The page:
Should Energy be a Public Service?
As we begin Earth Week, our activities will focus on learning more about local environmental justice issues existing in Detroit! This activity focuses on issues surrounding energy (electricity and natural gas), specifically how they are delivered to customers and the impacts of their production.
Detroit residents, and Michiganders overall, have some of the highest energy bills in the country while simultaneously experiencing some of the worst rates for power blackouts. Detroit is serviced by DTE, which continues to increase rates for its customers. In this activity, students will learn more about this issue, why it continues, and possible alternatives.
Goals: Age Group: 9-12
Understand how our state’s energy system differs from others
Think critically about our energy system Time: 1 hour
Recognize the negative social impacts
First, read the following article from the Metro Times and then watch the linked video from DTE. Afterwards, take time to answer the following reflection questions, to compare and contrast the different viewpoints.
DTE and Consumers Energy are Broken and Dangerous. Is it Time for Public Owned Utilities? By: Tom Perkins
Video: How Energy Prices Are Set, DTE: https://www.youtube.com/watch?v=oSuUf7tuEvQ
What were the similarities between the article and video? What were the differences?
The video mentions the Michigan Public Service Commission reviews what DTE determines as “the true cost of serving our customers.” What costs do you think are included in this? Think back to things discussed in the article.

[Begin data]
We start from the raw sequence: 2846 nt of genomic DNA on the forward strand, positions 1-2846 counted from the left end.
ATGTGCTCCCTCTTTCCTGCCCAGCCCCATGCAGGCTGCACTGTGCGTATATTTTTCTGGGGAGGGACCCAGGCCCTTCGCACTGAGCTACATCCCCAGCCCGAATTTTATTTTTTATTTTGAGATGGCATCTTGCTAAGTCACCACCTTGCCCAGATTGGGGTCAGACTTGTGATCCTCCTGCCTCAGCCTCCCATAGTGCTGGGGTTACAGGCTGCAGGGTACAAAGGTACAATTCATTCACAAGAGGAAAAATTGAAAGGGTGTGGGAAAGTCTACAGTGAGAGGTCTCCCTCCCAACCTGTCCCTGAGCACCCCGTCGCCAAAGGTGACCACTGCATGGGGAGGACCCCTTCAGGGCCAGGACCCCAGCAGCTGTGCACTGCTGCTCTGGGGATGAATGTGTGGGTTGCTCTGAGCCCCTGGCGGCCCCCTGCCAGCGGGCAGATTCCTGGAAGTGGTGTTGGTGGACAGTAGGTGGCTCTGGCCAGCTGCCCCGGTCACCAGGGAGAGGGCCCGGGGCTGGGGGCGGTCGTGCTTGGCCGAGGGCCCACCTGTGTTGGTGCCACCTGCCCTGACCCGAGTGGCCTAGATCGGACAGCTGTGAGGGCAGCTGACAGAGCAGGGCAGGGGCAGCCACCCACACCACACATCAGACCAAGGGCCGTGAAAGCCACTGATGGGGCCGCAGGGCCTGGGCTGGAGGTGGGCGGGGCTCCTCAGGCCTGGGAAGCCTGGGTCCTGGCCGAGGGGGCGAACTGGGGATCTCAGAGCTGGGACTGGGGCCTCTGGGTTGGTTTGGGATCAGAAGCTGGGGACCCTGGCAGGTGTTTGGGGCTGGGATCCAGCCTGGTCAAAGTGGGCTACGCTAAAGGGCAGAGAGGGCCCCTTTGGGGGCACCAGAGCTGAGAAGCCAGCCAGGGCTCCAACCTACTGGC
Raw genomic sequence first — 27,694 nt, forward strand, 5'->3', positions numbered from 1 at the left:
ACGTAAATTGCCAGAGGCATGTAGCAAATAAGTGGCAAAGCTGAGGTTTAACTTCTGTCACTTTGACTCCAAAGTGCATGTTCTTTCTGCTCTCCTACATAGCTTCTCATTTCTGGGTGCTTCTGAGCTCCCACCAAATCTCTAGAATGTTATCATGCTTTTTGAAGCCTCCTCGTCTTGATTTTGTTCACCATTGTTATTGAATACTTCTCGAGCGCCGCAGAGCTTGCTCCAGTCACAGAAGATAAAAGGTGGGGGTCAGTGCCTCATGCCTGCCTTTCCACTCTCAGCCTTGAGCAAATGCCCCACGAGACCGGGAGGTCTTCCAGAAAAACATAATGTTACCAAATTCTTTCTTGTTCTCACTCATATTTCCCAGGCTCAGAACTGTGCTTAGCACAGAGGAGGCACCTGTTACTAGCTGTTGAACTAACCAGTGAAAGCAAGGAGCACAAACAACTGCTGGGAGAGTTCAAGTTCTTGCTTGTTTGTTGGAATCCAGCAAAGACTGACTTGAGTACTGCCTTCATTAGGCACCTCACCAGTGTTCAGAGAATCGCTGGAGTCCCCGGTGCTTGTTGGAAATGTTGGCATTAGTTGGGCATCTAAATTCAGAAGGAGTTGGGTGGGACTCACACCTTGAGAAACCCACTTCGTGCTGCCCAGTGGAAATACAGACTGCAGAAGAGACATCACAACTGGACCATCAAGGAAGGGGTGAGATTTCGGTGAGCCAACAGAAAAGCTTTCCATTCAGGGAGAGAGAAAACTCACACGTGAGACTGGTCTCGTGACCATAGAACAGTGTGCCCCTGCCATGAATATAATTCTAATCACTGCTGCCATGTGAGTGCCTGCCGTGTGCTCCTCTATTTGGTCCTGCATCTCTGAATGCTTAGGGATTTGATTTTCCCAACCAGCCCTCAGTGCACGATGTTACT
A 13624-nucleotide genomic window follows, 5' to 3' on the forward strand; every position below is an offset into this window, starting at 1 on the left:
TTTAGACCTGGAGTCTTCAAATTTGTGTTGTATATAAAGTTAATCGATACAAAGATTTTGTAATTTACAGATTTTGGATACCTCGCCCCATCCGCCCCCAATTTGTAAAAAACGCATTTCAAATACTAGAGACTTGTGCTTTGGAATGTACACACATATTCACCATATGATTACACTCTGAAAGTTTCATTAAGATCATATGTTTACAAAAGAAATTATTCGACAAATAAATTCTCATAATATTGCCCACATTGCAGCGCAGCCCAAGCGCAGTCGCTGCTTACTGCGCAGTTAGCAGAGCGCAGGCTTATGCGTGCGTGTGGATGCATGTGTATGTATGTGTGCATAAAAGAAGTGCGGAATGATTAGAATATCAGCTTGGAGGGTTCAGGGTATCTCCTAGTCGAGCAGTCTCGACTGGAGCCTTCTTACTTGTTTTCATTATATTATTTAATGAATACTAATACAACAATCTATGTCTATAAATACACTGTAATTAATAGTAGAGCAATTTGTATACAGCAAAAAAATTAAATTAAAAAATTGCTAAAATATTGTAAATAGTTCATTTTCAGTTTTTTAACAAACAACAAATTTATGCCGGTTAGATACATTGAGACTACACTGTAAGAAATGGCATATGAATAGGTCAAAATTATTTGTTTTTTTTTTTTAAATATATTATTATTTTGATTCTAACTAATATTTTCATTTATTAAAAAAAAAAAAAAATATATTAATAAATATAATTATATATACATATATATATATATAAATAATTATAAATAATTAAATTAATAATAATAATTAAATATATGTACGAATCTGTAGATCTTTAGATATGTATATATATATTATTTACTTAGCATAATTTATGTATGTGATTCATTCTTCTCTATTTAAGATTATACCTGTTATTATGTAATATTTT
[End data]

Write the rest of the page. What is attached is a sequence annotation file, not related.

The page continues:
Based on the video, do you feel as though DTE’s customers are represented in this process for setting prices? Why or why not?
Were you surprised to read that Michigan ranked second worst in the country for how long it takes to restore power to homes after a power outage? Were you surprised by anything else in the article?
Have you experienced power outages?
What are some of the issues that could happen if someone loses power during the summer or winter? Particularly for a longer period of time?
Which people are most impacted during a blackout?
As a result of climate change, Michigan will have more and more extreme heat days in the summer and more extreme storms. Do you think this will increase blackouts?
The article discusses how DTE “regularly shuts off power to between 5,000 and 25,000 customers monthly.” What are the potential effects of losing power? What justification do you think DTE would give for shutting off power to households?
Do you think access to electricity is a human right?
The article further discusses that the poorest residents, who often are the victim of shutoffs, are also facing the negative health impact from DTE’s nearby coal power plants. What are some of the health impacts?
Read the following quote from the article: “With the Public Services Commission's blessing, DTE and Consumers successfully shifted the cost burden from industry to residents over the last 10 years. While residents' electricity costs increased by about 50% statewide, industry's costs remained about the same.”
Do you think this is fair?
If you are interested in learning more about this issue, and those that are working to address energy inequalities in Detroit, check out:
Michelle Martinez, an environmental justice activist from Southwest Detroit, who works to address the existing environmental pollution in the city, climate change, and the associated impacts that are primarily impacting communities of color. Martinez is currently a coordinator for the Michigan Environmental Justice Coalition: https://www.michiganej.org/.
Soulardarity, a Highland Park based nonprofit specializing in the promotion of clean, renewable energy and a more equitable energy system. Learn more and get involved at: https://www.soulardarity.com/.